ComEd - Interconnection Guidelines (Illinois)
Last modified on May 23, 2011.
Rules Regulations Policies Program
|Name||ComEd - Interconnection Guidelines|
|Applicable Sector||Commercial, Industrial, Residential|
|Eligible Technologies||Solar Thermal Electric, Photovoltaics, Landfill Gas, Wind, Biomass, Hydroelectric, Geothermal Electric, Fuel Cells, Municipal Solid Waste, CHP/Cogeneration, Microturbines, Other Distributed Generation Technologies|
|Energy Category||Renewable Energy Incentive Programs|
|External Disconnect Switch||Yes (for systems < 40 kW)|
|Net Metering Required||Yes|
|System Capacity Limit|| No size limit for DG rules; 25 kW or 40 kW for net-metered systems /
|Date added to DSIRE||2003-06-18|
|Last DSIRE Review||2008-04-01|
Illinois does not have statewide interconnection standards in place for distributed generation (DG), but the Illinois Commerce Commission (ICC) is now in the process of developing rules. Individual utility rules are in place to address the interconnection of small-scale DG. The state's largest electric utility, ComEd, has interconnection guidelines for net metering and DG.
ComEd's DG rules divide systems into three capacity categories: 25 kVA to 2.5 MVA; 2.5 MVA to 10 MVA; and systems larger than 10 MVA. In general, customer-generators are responsible for all interconnection study charges, and systems must be an eligible qualifying facility (QF) under the Public Utility Regulatory Policies Act of 1978 (PURPA) to receive any payment for power sent to utility. Significantly, there is an exception for net-metered photovoltaic (PV) and wind-energy systems with a capacity less than 40 kilowatts (kW); these systems are not required to file to become a QF. All small systems up to 25 kVA (and net-metered PV and wind systems up to 40 kVA) require a manual, lockable disconnect switch accessible to the utility. However, special interconnection relays are not required.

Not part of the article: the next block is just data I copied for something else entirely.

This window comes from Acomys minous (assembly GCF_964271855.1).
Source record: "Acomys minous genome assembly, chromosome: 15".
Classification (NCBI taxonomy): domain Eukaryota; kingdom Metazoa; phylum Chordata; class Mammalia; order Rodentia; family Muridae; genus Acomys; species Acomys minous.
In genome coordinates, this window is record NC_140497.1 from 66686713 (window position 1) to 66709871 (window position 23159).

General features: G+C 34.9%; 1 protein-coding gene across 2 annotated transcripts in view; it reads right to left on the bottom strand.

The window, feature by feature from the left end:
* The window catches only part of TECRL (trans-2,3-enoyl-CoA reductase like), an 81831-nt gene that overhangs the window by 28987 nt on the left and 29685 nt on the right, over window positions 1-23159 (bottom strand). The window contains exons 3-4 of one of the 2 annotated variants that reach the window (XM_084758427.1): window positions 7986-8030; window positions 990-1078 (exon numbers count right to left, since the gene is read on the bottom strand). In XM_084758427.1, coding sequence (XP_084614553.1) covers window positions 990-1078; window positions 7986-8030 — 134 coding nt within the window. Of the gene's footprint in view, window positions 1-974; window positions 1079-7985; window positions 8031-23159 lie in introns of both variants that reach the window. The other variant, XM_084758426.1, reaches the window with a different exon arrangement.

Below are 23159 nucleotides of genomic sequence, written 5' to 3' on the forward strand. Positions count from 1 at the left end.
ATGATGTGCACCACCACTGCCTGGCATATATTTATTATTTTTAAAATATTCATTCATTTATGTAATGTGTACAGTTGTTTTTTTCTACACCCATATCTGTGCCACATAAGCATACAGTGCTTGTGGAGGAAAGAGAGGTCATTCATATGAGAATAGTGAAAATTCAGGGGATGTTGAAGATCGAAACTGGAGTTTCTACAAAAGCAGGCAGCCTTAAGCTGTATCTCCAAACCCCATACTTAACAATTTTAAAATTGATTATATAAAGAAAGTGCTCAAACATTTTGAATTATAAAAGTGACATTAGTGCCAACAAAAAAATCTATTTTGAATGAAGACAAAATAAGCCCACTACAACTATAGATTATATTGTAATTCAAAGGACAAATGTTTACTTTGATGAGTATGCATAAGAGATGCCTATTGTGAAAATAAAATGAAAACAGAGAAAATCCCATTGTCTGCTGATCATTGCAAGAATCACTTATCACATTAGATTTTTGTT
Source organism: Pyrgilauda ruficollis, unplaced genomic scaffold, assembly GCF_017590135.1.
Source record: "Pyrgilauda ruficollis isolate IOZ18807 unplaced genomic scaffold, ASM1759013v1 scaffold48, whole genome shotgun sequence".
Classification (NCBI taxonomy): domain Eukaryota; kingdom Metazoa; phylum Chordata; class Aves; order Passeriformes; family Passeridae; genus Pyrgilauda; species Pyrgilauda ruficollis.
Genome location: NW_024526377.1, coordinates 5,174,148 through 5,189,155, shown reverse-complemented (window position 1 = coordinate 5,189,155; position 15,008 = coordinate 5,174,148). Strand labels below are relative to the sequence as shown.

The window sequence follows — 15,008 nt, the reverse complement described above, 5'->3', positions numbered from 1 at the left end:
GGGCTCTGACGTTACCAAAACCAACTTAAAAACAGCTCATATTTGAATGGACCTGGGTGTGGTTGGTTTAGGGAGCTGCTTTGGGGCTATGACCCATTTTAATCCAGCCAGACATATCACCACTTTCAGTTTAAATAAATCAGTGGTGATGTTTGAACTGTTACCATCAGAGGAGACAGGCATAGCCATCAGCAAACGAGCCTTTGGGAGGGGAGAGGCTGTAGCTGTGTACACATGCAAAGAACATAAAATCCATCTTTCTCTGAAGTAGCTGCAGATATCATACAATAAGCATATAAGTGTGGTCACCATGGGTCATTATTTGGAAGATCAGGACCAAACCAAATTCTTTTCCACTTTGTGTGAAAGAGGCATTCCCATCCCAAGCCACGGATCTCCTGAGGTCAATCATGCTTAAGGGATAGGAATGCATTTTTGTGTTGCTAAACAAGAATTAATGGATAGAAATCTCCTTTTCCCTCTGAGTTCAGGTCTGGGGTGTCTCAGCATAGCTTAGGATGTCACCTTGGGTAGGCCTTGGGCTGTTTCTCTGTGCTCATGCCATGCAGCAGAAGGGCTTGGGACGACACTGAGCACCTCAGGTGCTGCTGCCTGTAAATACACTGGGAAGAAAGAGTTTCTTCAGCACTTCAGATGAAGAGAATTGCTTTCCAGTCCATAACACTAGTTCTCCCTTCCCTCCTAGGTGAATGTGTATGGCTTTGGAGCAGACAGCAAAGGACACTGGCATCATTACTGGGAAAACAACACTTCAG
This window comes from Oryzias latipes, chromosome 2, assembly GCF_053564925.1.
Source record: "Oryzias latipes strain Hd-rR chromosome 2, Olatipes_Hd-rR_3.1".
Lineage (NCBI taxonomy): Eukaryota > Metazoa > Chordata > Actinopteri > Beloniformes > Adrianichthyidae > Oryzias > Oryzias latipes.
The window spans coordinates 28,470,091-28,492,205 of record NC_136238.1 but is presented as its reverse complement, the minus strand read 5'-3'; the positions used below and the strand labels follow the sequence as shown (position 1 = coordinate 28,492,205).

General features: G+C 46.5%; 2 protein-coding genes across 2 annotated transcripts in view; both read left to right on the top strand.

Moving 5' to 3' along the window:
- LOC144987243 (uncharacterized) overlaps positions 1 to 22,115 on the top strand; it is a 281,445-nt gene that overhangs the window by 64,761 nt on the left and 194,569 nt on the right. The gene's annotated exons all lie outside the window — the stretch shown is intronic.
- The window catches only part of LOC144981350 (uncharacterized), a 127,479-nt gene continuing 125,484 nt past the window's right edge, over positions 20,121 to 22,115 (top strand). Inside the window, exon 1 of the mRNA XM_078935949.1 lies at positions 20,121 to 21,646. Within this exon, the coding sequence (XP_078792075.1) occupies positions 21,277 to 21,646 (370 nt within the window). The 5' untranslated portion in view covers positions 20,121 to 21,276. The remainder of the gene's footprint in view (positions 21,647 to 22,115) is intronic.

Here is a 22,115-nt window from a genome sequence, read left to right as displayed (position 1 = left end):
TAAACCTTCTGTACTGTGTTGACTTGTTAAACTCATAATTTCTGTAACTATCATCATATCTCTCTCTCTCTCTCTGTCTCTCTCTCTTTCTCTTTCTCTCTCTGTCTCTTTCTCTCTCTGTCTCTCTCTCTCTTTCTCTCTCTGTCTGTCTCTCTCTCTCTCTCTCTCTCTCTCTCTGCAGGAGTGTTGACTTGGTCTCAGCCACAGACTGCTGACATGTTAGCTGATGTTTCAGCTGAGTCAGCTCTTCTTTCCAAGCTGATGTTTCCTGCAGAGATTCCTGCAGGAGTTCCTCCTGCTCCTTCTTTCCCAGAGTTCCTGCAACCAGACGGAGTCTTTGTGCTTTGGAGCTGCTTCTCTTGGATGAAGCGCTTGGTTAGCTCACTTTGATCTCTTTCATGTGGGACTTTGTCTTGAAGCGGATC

The difference in interconnection requirements for systems in the three capacity categories involves specific relay standards. Procedurally, all systems require a series of reviews by ComEd engineering staff. ComEd does not allow interconnection within "The Loop," an area network that serves the heart of downtown Chicago. As a result, DG systems that could be used as back-up generation for downtown high rises are unable to interconnect.
|Contact Name||Maryl Freestone|
|Address||ESO Tech. Services, 2nd Fl|
|Address 2||Three Lincoln Centre|
|Place||Oakbrook Terrace, Illinois|
- Incentive and policy data are reviewed and approved by the N.C. Solar Center's DSIRE project staff.